When the e-mail duly arrived, however, it did no more than state that the $308.74 was owing. To cut this long story short, I was then able to check my bank account and to show that I had paid, at the time of closing the account with the provider in November, a sum of over $300 which had then been outstanding.

    My attempt to communicate this information by e-mail to the “customer service department” was met with the response that I had e-mailed a “no-reply” address. In the e-mail, I had mentioned my legal qualifications, said that if the matter was not resolved satisfactorily “forthwith”, I would “pursue my own remedies” for what seemed to be attempted extortion and harassment, and recommended that they show the correspondence “to their superiors”.

    The e-mail, whether received or not, seems to have been read. I was then telephoned with an assurance that the outstanding amount had ben “waived” and that our account had been closed. So ended a morning of unalloyed frustration, wasted nervous energy and emotional exhaustion. I had not only wasted a whole morning but had also suffered a most unpleasant experience.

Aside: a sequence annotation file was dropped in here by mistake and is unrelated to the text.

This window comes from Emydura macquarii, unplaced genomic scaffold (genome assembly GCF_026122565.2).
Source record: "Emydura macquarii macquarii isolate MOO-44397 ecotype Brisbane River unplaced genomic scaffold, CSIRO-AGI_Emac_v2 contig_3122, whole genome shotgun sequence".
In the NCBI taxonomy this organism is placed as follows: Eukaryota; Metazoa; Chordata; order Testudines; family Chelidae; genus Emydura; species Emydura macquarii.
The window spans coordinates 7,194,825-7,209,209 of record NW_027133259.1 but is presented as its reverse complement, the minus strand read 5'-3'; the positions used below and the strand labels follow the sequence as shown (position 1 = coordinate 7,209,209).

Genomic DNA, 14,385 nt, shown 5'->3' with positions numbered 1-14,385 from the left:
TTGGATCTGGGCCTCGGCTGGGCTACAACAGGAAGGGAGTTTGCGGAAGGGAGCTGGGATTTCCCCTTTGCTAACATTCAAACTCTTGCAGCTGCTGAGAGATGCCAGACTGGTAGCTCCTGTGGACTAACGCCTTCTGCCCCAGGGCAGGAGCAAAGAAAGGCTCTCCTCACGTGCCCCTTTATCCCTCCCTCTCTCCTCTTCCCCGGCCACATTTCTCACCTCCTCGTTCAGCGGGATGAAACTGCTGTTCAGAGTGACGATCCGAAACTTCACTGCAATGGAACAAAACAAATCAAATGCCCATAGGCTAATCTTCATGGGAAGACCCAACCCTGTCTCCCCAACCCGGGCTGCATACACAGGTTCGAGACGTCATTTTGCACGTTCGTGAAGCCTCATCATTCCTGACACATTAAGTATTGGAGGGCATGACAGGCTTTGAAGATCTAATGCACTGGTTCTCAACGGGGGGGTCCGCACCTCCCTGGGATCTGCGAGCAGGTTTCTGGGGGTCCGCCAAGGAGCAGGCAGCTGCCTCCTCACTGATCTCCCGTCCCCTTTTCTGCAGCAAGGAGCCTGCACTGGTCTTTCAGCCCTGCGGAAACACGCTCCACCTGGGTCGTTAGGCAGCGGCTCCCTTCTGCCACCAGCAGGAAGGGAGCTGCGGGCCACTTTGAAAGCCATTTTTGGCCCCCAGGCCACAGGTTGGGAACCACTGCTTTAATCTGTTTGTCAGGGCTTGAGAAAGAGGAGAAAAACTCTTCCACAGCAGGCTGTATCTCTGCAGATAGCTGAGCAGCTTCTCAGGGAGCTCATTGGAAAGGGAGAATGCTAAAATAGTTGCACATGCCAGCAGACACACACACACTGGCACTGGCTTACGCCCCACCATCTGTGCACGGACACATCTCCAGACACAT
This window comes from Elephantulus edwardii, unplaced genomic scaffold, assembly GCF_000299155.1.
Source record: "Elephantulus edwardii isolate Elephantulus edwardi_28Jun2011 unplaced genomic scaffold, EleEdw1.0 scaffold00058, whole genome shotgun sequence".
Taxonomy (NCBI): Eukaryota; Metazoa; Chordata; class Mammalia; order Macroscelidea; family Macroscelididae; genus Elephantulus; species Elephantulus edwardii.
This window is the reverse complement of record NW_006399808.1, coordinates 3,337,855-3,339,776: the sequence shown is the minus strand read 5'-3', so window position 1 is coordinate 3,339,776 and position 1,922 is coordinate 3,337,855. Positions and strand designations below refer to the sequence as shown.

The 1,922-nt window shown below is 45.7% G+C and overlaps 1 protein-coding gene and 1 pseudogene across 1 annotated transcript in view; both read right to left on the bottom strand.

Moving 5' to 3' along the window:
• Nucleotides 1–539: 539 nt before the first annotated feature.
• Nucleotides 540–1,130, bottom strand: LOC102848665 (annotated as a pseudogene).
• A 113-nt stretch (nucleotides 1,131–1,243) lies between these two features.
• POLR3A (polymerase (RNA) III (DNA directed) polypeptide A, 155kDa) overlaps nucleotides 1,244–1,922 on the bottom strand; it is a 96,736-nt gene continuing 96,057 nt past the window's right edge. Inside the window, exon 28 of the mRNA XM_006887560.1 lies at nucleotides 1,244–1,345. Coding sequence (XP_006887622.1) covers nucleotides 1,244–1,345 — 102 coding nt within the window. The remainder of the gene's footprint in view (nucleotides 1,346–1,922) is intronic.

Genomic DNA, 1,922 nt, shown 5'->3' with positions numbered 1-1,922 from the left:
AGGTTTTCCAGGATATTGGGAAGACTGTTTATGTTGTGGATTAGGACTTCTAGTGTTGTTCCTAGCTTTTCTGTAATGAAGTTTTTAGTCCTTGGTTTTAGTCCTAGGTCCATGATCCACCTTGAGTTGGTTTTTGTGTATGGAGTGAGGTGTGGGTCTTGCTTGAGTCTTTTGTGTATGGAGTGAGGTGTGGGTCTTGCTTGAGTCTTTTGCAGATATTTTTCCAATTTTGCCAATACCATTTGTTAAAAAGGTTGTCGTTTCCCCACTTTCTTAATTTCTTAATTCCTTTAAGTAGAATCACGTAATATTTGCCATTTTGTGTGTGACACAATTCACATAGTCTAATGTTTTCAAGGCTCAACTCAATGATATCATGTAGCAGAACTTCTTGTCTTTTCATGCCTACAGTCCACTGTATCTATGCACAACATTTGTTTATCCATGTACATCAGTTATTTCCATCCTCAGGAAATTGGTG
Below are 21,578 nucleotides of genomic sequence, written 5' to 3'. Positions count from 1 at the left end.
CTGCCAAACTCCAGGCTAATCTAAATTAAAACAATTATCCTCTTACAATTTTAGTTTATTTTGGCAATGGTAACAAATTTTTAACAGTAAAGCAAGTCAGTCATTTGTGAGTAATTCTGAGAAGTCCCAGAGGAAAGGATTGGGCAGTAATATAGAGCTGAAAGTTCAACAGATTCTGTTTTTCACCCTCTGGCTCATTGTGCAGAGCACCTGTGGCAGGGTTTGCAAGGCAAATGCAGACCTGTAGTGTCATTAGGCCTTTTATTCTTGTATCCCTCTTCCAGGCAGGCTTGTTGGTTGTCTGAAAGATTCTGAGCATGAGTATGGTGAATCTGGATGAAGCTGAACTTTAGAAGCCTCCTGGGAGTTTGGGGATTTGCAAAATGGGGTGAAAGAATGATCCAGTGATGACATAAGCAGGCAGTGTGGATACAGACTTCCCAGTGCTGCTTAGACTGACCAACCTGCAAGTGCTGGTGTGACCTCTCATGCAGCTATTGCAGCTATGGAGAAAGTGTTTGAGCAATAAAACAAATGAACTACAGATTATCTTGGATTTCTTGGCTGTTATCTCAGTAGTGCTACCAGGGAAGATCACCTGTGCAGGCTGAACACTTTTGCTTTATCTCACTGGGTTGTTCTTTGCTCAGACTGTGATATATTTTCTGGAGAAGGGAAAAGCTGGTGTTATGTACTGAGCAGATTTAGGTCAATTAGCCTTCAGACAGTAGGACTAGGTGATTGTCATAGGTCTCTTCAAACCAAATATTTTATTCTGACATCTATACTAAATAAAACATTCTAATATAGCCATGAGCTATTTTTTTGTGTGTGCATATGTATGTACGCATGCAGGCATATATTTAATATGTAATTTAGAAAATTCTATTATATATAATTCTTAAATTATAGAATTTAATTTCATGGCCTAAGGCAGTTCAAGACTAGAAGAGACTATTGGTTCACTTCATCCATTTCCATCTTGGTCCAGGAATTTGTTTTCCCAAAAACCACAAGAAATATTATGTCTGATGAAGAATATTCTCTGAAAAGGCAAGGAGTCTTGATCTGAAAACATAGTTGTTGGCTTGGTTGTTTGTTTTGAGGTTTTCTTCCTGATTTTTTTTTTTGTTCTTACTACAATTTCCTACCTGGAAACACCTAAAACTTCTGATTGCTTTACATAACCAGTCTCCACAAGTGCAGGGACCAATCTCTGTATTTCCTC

My reason for reporting this unhappy episode is that, as my wife and I reflected, we are both of advanced years, and ill-equipped to deal with such unfamiliar issues. As it happens, my legal background and occasional experience of dealing with stroppy people meant that I was able to withstand the attempt to bully us into paying a large sum that we did not owe.

    Other elderly people my not have had my defences available. And, as the management of their affairs – and particularly financial affairs – becomes increasingly something done online, they are unlikely to have the technical skills needed to do so. And that is to say nothing of the scammers whose efforts to con people out of their savings have recently been highlighted.

    There is, as far as I know, no ombudsman or industry watchdog available to consumers when they run into the kind of issue that faced us. Service providers, particularly when they are large International companies, may calculate that such tactics will pay off in the end. I urge customers, particularly elderly ones, to stand up for themselves.

    Bryan Gould
    8 February 2020